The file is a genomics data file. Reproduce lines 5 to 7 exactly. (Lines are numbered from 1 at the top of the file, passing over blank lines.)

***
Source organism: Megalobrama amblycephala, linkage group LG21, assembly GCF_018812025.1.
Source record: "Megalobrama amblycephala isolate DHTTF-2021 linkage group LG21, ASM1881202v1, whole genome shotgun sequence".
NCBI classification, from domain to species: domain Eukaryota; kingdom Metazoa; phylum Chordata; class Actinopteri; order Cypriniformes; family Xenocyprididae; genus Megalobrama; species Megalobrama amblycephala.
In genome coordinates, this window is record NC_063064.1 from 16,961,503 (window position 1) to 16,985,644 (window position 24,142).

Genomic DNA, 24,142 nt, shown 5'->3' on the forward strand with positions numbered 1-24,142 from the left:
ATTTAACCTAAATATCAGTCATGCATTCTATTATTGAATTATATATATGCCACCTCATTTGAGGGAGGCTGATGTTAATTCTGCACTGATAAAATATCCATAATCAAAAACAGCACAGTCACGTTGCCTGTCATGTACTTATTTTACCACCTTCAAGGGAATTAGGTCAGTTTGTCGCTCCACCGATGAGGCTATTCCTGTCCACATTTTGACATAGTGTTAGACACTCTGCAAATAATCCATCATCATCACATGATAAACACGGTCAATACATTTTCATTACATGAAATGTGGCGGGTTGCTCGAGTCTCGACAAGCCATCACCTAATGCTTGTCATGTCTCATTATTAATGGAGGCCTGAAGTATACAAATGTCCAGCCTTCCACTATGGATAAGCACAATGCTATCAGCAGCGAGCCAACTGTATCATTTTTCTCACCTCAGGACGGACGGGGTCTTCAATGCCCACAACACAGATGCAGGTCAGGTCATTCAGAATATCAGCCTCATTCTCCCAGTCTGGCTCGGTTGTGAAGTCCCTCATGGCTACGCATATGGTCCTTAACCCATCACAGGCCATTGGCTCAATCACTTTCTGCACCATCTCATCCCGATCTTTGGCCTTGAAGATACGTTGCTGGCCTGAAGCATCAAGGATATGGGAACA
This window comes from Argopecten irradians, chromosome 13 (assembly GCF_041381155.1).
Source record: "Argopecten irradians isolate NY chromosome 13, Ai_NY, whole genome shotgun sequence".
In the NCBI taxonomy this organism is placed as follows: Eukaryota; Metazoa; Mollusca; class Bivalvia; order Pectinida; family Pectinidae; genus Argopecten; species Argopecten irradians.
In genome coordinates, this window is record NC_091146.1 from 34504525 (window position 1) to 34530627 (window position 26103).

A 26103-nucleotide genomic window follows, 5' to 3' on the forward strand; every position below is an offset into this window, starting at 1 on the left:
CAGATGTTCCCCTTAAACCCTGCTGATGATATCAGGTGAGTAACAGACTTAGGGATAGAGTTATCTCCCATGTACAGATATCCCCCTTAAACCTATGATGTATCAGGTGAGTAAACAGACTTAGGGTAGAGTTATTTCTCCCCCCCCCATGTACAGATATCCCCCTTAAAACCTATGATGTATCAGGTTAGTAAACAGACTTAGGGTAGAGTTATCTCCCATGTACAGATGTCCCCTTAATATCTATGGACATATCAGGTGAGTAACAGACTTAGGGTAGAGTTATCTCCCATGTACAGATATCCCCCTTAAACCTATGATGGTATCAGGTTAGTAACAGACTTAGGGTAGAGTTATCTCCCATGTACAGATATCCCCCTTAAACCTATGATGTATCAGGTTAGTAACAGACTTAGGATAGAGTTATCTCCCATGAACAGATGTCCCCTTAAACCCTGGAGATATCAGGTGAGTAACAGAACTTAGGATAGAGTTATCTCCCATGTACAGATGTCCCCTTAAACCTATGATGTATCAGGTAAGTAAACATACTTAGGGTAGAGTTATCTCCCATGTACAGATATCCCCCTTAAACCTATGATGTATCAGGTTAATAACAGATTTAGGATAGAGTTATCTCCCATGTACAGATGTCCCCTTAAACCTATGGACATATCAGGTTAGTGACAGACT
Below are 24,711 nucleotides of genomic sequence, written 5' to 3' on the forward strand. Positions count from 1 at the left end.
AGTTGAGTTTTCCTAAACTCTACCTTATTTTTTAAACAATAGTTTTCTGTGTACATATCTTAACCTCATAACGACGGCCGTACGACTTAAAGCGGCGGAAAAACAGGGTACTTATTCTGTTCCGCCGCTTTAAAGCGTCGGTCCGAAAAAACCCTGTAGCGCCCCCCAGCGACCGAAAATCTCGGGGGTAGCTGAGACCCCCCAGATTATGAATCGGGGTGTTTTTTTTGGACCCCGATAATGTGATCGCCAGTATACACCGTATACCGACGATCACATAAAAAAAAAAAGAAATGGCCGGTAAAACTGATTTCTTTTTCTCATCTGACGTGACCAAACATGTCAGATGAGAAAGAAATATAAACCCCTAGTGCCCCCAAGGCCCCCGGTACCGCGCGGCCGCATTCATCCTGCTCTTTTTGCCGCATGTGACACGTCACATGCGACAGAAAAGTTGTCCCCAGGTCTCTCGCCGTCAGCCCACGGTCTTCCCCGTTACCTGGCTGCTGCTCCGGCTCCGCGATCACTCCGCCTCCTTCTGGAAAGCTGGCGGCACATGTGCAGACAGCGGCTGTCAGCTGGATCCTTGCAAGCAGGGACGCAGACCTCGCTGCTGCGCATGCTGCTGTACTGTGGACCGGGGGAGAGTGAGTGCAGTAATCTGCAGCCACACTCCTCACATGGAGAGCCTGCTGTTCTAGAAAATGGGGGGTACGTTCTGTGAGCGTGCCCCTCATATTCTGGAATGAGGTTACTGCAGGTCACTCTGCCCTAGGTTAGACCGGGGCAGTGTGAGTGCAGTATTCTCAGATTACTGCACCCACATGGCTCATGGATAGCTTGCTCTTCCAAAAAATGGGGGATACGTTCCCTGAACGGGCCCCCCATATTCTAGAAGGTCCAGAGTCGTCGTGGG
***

Genomic DNA, 24,142 nt, shown 5'->3' on the forward strand with positions numbered 1-24,142 from the left:
ATTTAACCTAAATATCAGTCATGCATTCTATTATTGAATTATATATATGCCACCTCATTTGAGGGAGGCTGATGTTAATTCTGCACTGATAAAATATCCATAATCAAAAACAGCACAGTCACGTTGCCTGTCATGTACTTATTTTACCACCTTCAAGGGAATTAGGTCAGTTTGTCGCTCCACCGATGAGGCTATTCCTGTCCACATTTTGACATAGTGTTAGACACTCTGCAAATAATCCATCATCATCACATGATAAACACGGTCAATACATTTTCATTACATGAAATGTGGCGGGTTGCTCGAGTCTCGACAAGCCATCACCTAATGCTTGTCATGTCTCATTATTAATGGAGGCCTGAAGTATACAAATGTCCAGCCTTCCACTATGGATAAGCACAATGCTATCAGCAGCGAGCCAACTGTATCATTTTTCTCACCTCAGGACGGACGGGGTCTTCAATGCCCACAACACAGATGCAGGTCAGGTCATTCAGAATATCAGCCTCATTCTCCCAGTCTGGCTCGGTTGTGAAGTCCCTCATGGCTACGCATATGGTCCTTAACCCATCACAGGCCATTGGCTCAATCACTTTCTGCACCATCTCATCCCGATCTTTGGCCTTGAAGATACGTTGCTGGCCTGAAGCATCAAGGATATGGGAACA
This window comes from Argopecten irradians, chromosome 13 (assembly GCF_041381155.1).